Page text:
Device Packaging 2020 PDCs
Professional Development Course Details
What are PDCs?
Device Packaging 2020 Course Offerings
- Morning PDCs will run from 10:00am until 12:00 noon.
- Early afternoon PDCs will be held from 1:00pm until 3:00pm.
- Late afternoon PDCs will be held from 3:30pm until 5:30pm.
Course Fees and Inclusions
Fees include access to the 2-hour course led by reputable industry leaders and one hard copy of the course notes* designed by the instructor.
Register for two or more courses and enjoy a boxed lunch.
*Additional hard copies of the course materials can be purchased for $425 each pending availability after the conclusion of the course. Electronic copies of course materials are not provided.
How to Register
- Log into your member account or create a guest* account.
*Remember! Member, Nonmember, Speaker, Chair, Chapter Officer, and Student event registrations include a one-year IMAPS membership. Make sure to populate your account thoroughly. Guest accounts will be converted to member accounts within 30 days of your event registration.
- Select the International Conference on Device Packaging event.
- Select your overall conference registration type (Member, Nonmember, Speaker, Chair, Student).
Only planning to attend a PDC? Select "PDC Only" as your registration type.
- Choose your course(s) selection in the time slot drop-down boxes. Select up to one course per time slot.
- Check out. You will receive a confirmation email detailing your registration.
There are several factors driving packaging evolution in the electronics industry today. Mobile devices, along with the rise of the Internet of Things has driven the need for a continual reduction in the thickness and volume of semiconductor packaging. And, as the wafer node advancement has slowed, the value of heterogenous integration of multiple active and passive devices into more complex packaging has become apparent. What is needed now is the synergy of the reduction in size while at the same time the increase in complexity of new packaging technologies.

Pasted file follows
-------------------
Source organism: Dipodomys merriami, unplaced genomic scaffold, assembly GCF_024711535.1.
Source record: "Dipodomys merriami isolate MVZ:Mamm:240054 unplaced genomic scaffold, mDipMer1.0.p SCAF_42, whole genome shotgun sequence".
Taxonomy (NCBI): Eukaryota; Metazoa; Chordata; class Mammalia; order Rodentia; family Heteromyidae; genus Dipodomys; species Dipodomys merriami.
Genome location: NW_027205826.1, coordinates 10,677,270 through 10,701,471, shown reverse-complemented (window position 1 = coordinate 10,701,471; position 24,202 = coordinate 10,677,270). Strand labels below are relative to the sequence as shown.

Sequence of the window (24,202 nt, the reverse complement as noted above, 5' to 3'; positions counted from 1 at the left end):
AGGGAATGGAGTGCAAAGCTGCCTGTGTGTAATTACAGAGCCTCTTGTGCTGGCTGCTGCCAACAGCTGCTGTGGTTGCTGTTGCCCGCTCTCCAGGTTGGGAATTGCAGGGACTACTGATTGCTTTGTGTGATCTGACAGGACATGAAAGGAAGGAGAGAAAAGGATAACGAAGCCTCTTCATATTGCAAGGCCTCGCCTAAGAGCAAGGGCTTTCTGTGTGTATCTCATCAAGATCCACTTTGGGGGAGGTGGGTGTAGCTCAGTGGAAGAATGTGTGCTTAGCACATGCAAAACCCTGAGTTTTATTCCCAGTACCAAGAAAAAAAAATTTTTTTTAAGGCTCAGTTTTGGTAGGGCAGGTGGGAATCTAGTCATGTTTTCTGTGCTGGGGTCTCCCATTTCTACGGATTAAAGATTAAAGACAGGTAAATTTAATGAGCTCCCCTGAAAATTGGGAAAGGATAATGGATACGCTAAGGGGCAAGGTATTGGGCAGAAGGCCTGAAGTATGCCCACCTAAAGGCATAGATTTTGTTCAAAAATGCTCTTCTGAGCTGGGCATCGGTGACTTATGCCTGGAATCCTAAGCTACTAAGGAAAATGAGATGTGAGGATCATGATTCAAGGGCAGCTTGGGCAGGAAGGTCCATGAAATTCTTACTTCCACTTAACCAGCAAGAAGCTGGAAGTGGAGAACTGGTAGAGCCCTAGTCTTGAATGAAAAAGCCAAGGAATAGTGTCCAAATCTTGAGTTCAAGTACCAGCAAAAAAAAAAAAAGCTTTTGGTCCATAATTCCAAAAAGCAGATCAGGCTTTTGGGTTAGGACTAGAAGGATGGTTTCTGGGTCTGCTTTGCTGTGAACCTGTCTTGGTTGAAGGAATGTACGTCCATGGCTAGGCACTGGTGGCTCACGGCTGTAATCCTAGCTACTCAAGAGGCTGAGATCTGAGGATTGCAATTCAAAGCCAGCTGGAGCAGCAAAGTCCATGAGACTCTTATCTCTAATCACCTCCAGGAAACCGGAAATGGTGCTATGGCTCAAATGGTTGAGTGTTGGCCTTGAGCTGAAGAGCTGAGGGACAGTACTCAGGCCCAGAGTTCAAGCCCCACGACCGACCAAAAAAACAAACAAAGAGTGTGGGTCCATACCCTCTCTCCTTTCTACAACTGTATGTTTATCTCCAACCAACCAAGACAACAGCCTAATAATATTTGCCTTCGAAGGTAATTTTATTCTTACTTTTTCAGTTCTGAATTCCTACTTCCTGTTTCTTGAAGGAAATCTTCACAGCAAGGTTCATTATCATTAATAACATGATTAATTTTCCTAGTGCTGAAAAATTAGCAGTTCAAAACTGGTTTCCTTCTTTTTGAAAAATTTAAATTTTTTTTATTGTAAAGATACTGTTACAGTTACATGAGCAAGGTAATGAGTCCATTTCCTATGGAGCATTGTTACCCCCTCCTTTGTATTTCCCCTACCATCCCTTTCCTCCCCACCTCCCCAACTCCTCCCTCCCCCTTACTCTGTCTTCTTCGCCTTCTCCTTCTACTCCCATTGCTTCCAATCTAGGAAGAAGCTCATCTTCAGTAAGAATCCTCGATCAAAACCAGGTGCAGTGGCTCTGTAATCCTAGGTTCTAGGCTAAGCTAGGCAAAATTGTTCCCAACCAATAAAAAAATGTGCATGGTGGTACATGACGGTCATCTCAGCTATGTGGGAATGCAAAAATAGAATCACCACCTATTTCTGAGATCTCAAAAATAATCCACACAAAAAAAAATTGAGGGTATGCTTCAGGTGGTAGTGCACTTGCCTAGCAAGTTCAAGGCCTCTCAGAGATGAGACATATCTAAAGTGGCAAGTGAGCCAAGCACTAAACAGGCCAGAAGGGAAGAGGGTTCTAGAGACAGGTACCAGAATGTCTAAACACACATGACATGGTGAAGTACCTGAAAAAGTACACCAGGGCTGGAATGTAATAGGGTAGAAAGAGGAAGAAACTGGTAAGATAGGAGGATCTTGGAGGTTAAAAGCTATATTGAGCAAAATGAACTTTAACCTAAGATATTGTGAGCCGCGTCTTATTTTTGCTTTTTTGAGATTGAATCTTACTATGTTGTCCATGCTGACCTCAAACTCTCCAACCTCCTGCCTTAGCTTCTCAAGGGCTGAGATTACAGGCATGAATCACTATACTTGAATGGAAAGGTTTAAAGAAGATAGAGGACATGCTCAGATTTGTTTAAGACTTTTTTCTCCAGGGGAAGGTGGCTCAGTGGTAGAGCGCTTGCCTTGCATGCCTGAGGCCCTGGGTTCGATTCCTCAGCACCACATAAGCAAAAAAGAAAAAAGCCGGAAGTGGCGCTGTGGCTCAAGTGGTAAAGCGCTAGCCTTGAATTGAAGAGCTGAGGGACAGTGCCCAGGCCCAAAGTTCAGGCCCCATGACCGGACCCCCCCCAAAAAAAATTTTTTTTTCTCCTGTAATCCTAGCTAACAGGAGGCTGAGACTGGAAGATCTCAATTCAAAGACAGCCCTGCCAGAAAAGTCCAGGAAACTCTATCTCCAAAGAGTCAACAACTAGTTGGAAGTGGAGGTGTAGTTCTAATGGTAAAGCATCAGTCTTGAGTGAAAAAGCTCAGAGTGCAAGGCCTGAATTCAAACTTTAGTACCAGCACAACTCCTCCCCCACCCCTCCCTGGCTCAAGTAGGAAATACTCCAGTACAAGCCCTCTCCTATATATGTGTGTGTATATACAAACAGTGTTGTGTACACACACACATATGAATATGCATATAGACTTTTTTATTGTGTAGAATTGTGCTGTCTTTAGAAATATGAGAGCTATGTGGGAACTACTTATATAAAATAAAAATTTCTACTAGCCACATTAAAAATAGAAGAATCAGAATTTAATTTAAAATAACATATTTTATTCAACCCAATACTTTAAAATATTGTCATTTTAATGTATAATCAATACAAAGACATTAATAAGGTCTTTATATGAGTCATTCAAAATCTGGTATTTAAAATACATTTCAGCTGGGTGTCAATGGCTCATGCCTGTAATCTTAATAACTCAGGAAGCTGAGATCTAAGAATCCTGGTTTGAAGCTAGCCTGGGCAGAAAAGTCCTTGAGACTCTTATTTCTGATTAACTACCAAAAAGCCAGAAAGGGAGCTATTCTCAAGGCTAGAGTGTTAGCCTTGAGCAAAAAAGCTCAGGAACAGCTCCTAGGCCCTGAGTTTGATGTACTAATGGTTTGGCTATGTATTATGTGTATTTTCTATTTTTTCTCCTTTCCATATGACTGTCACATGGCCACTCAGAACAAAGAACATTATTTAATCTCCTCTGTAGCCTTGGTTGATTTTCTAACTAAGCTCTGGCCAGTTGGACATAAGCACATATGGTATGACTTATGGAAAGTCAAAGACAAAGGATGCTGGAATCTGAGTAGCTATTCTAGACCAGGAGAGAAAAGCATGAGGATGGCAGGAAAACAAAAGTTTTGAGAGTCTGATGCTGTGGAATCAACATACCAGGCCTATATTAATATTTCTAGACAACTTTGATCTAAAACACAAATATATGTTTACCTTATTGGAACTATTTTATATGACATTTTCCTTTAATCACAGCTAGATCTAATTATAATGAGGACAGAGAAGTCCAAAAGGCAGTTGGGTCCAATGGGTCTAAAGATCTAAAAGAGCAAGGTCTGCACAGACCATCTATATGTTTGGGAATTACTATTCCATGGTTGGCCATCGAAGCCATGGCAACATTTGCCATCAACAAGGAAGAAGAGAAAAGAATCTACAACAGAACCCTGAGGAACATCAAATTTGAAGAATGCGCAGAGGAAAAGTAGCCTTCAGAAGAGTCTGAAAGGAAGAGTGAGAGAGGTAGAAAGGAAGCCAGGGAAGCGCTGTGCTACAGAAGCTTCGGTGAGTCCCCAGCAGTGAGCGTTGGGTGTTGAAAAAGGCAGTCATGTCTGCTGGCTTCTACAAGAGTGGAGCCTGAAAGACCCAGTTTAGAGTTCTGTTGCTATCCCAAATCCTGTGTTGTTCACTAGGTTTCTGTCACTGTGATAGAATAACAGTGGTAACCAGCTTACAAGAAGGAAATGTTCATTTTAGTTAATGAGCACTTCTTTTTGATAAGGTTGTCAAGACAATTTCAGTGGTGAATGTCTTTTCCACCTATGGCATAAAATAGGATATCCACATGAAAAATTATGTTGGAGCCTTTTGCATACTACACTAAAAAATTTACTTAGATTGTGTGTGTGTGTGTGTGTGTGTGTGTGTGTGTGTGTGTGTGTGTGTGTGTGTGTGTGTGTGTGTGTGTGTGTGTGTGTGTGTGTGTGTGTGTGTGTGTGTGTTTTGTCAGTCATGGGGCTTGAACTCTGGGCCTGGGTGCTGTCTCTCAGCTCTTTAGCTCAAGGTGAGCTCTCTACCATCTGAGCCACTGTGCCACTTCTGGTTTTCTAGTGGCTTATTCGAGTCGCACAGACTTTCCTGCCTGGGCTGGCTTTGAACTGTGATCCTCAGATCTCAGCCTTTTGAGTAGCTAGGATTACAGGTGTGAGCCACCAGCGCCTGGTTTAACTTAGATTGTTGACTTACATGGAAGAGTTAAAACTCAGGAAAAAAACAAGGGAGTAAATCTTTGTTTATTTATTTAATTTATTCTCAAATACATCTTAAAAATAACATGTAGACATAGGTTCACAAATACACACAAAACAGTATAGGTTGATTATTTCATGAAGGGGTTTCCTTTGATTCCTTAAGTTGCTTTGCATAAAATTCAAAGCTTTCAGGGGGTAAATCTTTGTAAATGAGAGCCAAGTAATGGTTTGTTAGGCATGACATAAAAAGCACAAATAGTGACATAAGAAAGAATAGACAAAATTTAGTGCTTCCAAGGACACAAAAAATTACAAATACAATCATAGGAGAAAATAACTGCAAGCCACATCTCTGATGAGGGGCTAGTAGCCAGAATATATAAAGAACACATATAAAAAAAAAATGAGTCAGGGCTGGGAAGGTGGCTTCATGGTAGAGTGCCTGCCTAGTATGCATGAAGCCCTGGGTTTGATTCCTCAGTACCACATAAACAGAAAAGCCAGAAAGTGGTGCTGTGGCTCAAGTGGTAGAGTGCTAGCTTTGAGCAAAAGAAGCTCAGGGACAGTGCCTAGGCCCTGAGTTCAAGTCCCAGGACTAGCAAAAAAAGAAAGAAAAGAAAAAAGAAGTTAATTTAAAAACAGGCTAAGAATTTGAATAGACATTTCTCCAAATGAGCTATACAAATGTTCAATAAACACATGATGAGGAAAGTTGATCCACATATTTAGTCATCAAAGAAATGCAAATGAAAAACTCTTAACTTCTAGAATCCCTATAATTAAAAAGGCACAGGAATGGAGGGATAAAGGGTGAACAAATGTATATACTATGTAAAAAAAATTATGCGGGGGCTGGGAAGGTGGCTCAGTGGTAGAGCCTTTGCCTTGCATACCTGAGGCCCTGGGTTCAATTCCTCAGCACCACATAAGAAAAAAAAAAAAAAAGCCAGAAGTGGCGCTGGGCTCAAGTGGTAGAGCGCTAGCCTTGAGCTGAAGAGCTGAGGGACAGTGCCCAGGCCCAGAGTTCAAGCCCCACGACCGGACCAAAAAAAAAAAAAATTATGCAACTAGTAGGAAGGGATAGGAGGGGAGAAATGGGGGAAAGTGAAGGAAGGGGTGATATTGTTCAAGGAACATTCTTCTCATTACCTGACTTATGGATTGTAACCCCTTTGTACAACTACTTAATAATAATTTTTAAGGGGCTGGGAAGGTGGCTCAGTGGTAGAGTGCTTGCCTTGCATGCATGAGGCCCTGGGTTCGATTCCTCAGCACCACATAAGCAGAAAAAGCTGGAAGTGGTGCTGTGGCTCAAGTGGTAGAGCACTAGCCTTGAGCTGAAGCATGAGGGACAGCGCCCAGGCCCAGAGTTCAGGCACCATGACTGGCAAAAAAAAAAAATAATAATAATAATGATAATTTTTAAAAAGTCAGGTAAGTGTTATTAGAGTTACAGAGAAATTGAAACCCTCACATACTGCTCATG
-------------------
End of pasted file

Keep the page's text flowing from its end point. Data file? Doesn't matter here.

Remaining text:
We will review how the integration of new wafer level processes and structures, substrate evolution and Flip Chip packaging have come together into what is being called Fan Out Packaging. These packages are for both low density and high density, both Mobile and server applications. They have higher levels of Homogeneous and Heterogeneous integration and sophistication than has ever been possible in the past. A basic description of the concept of Fan Out, a history of its evolution, structures and processes, and market trends will be included in this course.
System-in-Package (SiP) System Solutions Through Miniaturization
Course Leader: Mark Gerber, ASE Group
Basics of Conventional and Advanced Chip Packaging
Course Leader: Syed Sajid Ahmad, CrossFire Tech
Fan Out technology has evolved as an alternative package to meet the need for miniaturization of electronics, while also providing improved electrical interconnectivity. Until around 2016, Fan Out was considered primarily a solution for low density packaging requirements.
The wide use of mobile and many IOT devices coming into use has driven the need for increased capability of data centers. Fan Out technology is now in production for many of these applications. It also enables the heterogeneous integration of die and memory with improved electrical performance and lower cost than traditional 2.5 packaging for these data center requirements.